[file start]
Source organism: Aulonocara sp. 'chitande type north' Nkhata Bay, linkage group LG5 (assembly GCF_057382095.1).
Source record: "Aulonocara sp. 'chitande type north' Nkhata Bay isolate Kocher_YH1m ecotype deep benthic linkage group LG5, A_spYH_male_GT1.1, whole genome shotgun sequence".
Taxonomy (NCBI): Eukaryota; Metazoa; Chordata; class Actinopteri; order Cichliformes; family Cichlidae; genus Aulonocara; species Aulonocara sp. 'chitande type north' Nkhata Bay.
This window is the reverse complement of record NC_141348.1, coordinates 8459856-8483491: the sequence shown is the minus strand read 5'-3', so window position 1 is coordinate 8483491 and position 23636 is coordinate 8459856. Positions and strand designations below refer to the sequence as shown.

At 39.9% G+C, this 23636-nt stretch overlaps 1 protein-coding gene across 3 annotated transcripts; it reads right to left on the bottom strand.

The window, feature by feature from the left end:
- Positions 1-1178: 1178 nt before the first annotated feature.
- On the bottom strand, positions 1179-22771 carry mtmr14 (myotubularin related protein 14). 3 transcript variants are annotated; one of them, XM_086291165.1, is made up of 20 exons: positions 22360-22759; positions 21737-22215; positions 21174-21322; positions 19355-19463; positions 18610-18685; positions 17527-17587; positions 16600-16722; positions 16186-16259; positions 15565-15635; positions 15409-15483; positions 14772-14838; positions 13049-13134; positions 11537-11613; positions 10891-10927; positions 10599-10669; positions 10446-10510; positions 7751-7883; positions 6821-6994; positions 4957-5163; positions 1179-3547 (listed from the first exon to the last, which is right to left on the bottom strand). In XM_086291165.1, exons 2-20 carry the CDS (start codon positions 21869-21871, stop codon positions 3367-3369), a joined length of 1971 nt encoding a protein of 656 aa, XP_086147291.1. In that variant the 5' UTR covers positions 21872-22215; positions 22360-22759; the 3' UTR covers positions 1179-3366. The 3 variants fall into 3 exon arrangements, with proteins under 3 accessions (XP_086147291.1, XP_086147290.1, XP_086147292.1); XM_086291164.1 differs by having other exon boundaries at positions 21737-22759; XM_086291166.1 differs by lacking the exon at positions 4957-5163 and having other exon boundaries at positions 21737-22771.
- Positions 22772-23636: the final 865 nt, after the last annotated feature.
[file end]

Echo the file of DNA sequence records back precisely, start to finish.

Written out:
Source organism: Aulonocara sp. 'chitande type north' Nkhata Bay, linkage group LG5 (assembly GCF_057382095.1).
Source record: "Aulonocara sp. 'chitande type north' Nkhata Bay isolate Kocher_YH1m ecotype deep benthic linkage group LG5, A_spYH_male_GT1.1, whole genome shotgun sequence".
Taxonomy (NCBI): Eukaryota; Metazoa; Chordata; class Actinopteri; order Cichliformes; family Cichlidae; genus Aulonocara; species Aulonocara sp. 'chitande type north' Nkhata Bay.
This window is the reverse complement of record NC_141348.1, coordinates 8459856-8483491: the sequence shown is the minus strand read 5'-3', so window position 1 is coordinate 8483491 and position 23636 is coordinate 8459856. Positions and strand designations below refer to the sequence as shown.

At 39.9% G+C, this 23636-nt stretch overlaps 1 protein-coding gene across 3 annotated transcripts; it reads right to left on the bottom strand.

The window, feature by feature from the left end:
- Positions 1-1178: 1178 nt before the first annotated feature.
- On the bottom strand, positions 1179-22771 carry mtmr14 (myotubularin related protein 14). 3 transcript variants are annotated; one of them, XM_086291165.1, is made up of 20 exons: positions 22360-22759; positions 21737-22215; positions 21174-21322; positions 19355-19463; positions 18610-18685; positions 17527-17587; positions 16600-16722; positions 16186-16259; positions 15565-15635; positions 15409-15483; positions 14772-14838; positions 13049-13134; positions 11537-11613; positions 10891-10927; positions 10599-10669; positions 10446-10510; positions 7751-7883; positions 6821-6994; positions 4957-5163; positions 1179-3547 (listed from the first exon to the last, which is right to left on the bottom strand). In XM_086291165.1, exons 2-20 carry the CDS (start codon positions 21869-21871, stop codon positions 3367-3369), a joined length of 1971 nt encoding a protein of 656 aa, XP_086147291.1. In that variant the 5' UTR covers positions 21872-22215; positions 22360-22759; the 3' UTR covers positions 1179-3366. The 3 variants fall into 3 exon arrangements, with proteins under 3 accessions (XP_086147291.1, XP_086147290.1, XP_086147292.1); XM_086291164.1 differs by having other exon boundaries at positions 21737-22759; XM_086291166.1 differs by lacking the exon at positions 4957-5163 and having other exon boundaries at positions 21737-22771.
- Positions 22772-23636: the final 865 nt, after the last annotated feature.